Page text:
Milosch on Glees, 'Reinventing Germany: German Political Development since 1945'
Anthony Glees. Reinventing Germany: German Political Development since 1945. Oxford: Berg, 1996. xxxiii + 306 pp. $105.00 (cloth), ISBN 978-1-85973-190-1; $36.95 (paper), ISBN 978-1-85973-185-7.
Reviewed by Mark Milosch (University of Iowa) Published on H-German (June, 1997)
Those looking for a history of post-war German politics geared for undergraduates may wish to consider Anthony Glees' Reinventing Germany. The book, though not an all-purpose text, serves certain purposes very well. The opening and closing chapters lead students into the Bonn republic by way of the Nazi collapse, which may save teachers from having to prepare separate readings. The bulk of the text could be described as a history of the Federal Republic's chancellors. Though the focus contradicts fashion, it remains the book's strong point. Since all issues here are connected to the chancellors, students should find their threads easy to manage, and will probably find the book more interesting as well. On the other hand, the book's scope is resolutely political. Glees provides only passing comments on how changes in German culture and society affected the political landscape, and scattered discussions of economic policy are but a few paragraphs long.
Most space goes to the Big Three (or perhaps Four): Konrad Adenauer dominates three chapters, Willy Brandt and Helmut Kohl two apiece. Helmut Schmidt gets half a chapter, but in that space his leadership and accomplishments are not slighted. Ludwig Erhard and Kurt-Georg Kiesinger receive less attention than Kurt Schumacher. Glees sketches the biographies of the Big Four, describes their personalities, and tells how each shaped the politics of his tenure --or reacted to them. The author does not pretend that these chancellors alone made politics in the FRG as if his book were a medieval chronicle. But he does claim that his concentration on the chancellors corresponds to something real--that the Bonn republic always remained what it was in the formative Adenauer and reformative Brandt years--a "chancellor democracy." Even those persons and events which were not the chancellors' creations are fitted into the story through their relation to them. Schumacher, for example, is developed as Adenauer's foil, and the Baader-Meinhof episode is presented as the extreme case of radical disenchantment with Brandt's moderation.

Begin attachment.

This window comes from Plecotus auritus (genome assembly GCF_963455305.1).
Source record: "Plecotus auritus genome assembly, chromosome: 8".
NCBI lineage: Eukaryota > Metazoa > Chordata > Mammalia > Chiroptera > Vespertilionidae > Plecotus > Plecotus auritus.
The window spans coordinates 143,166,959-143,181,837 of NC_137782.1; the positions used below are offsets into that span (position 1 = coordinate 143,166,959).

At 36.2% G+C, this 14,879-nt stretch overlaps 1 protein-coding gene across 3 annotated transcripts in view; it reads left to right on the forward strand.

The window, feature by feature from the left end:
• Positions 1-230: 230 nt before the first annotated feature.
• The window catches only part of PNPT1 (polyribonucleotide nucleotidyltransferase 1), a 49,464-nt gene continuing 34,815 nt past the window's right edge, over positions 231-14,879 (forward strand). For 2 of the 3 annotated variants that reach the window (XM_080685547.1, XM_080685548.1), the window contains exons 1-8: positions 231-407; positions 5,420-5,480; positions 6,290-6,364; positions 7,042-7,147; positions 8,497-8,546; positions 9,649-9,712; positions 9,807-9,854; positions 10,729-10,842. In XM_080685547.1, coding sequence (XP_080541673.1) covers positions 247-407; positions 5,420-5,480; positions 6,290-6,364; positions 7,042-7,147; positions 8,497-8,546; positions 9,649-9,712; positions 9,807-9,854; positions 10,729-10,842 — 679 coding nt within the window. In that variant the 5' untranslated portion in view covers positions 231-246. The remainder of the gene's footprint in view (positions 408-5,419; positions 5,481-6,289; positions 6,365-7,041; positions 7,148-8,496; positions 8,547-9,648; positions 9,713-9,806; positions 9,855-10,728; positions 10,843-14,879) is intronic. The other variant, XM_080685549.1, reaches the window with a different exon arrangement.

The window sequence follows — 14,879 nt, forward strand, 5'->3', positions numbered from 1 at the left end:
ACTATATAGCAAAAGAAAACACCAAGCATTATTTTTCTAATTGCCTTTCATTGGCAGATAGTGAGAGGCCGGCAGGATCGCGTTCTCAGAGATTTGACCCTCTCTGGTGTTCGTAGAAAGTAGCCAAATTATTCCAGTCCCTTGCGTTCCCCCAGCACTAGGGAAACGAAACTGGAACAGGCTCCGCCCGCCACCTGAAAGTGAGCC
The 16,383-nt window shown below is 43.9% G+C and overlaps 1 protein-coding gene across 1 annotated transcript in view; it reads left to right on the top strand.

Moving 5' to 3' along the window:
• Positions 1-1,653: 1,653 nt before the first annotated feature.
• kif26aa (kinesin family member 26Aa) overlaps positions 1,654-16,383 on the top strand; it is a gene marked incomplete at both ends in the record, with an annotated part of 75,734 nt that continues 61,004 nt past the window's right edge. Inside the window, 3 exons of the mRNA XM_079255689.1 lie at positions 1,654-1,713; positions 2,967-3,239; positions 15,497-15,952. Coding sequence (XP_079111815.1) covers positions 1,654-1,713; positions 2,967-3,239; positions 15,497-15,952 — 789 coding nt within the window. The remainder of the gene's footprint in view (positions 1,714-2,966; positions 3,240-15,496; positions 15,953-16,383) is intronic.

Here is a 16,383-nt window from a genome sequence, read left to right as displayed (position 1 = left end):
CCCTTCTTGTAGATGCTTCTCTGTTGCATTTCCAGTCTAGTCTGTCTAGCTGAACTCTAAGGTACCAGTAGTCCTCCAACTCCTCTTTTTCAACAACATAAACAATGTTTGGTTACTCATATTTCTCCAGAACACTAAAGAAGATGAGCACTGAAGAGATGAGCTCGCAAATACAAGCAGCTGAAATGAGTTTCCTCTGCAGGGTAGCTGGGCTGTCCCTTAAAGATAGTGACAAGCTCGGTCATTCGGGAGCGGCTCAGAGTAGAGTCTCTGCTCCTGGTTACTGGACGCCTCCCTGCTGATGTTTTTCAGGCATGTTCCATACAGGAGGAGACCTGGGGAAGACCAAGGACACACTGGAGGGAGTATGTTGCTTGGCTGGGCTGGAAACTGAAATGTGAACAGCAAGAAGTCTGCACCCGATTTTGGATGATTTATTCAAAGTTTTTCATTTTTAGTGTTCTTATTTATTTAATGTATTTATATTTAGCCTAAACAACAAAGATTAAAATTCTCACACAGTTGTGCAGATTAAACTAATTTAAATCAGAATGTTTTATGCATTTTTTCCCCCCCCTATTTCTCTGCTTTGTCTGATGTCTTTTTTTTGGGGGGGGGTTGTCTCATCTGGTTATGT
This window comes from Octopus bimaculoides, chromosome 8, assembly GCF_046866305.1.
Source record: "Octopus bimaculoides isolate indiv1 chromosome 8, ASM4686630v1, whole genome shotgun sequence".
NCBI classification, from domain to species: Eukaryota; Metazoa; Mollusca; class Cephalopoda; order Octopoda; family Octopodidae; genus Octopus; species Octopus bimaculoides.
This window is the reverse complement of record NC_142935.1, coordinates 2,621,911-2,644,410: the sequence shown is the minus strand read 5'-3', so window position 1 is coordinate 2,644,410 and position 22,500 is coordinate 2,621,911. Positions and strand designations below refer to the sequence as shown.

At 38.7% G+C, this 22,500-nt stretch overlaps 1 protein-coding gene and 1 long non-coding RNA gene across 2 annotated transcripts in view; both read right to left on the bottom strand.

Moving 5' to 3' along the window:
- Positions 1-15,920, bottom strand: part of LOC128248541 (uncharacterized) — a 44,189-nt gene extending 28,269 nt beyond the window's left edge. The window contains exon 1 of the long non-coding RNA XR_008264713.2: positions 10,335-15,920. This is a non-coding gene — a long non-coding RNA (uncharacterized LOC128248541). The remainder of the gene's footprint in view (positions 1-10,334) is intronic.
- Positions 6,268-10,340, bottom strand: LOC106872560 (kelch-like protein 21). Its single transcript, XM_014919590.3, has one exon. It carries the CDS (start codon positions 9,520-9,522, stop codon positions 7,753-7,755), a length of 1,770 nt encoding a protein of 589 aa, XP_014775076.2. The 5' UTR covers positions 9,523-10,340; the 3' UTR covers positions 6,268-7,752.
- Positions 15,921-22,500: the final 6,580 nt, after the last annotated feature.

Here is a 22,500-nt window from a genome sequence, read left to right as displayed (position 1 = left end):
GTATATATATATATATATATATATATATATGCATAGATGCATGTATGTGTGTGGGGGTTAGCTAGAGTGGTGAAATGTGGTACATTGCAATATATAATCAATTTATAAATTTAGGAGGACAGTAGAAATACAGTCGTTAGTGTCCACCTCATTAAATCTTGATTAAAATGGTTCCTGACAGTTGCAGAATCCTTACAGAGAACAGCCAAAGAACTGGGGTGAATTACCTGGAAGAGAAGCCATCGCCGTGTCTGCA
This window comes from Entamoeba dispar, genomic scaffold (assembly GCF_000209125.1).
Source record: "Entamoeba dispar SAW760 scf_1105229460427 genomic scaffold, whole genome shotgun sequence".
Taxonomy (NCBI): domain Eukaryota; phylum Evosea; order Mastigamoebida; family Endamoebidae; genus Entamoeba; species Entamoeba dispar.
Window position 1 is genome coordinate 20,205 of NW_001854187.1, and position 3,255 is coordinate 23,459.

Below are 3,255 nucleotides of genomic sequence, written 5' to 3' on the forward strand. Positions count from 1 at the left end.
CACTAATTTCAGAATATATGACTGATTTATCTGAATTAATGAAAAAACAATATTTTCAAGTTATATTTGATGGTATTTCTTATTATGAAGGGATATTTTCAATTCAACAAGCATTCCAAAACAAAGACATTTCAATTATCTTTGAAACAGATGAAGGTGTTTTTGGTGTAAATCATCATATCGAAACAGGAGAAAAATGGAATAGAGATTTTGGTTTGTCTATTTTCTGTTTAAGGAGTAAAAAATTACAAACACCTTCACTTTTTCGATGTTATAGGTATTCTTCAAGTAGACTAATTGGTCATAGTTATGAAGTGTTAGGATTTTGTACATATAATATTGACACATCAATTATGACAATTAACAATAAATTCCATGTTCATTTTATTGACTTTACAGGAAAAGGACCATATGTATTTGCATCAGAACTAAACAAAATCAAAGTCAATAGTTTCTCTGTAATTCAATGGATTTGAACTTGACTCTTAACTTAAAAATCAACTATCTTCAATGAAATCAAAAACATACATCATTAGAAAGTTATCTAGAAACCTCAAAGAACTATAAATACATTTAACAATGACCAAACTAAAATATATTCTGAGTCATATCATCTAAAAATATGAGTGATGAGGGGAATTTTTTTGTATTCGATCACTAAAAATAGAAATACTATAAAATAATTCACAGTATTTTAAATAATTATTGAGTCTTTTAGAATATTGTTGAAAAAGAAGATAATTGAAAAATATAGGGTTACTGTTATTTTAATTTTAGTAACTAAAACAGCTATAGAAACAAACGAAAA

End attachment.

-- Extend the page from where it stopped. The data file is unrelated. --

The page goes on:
Almost all of the standard issues that made the Bonn republic are discussed, though the author favors those relating to his theme of Germany's political reinvention. This means high politics: foreign policy, Western integration, alliance politics, the development of Adenauer's "model Germany," and later improvements (for the most part) on the model. One surprising omission is the idea and policy of the Social Market Economy. We also learn who won and lost in great and small affairs, from Spiegel and Flick down to Guenter Guillaume and the Mogadishu rescue. The positions (or excuses) of the CDU and SPD are always presented fairly. Glees takes centrist positions on major historiographical issues. He argues that Adenauer and Brandt were both great for Germany (despite the former's religion, it seems, for "although Adenauer was a Roman Catholic, he was no bigot ..." [p. 71]). The last years of both are criticized, but Erhard was the only failed chancellor. Throughout the book Glees strikes a good balance between simplicity and reality, between the vagueness common to textbooks and the sharpness of a personal view, and political balance as well. "At the high policy level," he says by way of example, "West Germany came to bear the mark of one man more than of any party, institution, or association. That man was Adenauer," who the author notes combined "ambition and ruthlessness" with "a personal commitment to the reframing of German political life along Western (and West European) lines," "a very real hatred of Communism," and "a canny political sense" (pp. 67-68). Brandt's Ostpolitik, meanwhile, was the only major modification in the Adenauer state until 1990, but should be seen as an effort to stabilize the state rather than to reinvent it. Glees moderates the debate on other issues surrounding Ostpolitik [What were the purposes of Ostpolitik? Did it destabilize the GDR? Did it further the cause of unification?] in an effort to equip students to analyze this issue on their own.
In short, students will understand and enjoy Reinventing Germany for its emphasis on leading personalities. Instructors, meanwhile, can be confident that it is a sensible, well-written introduction to the politics of the Bonn republic.
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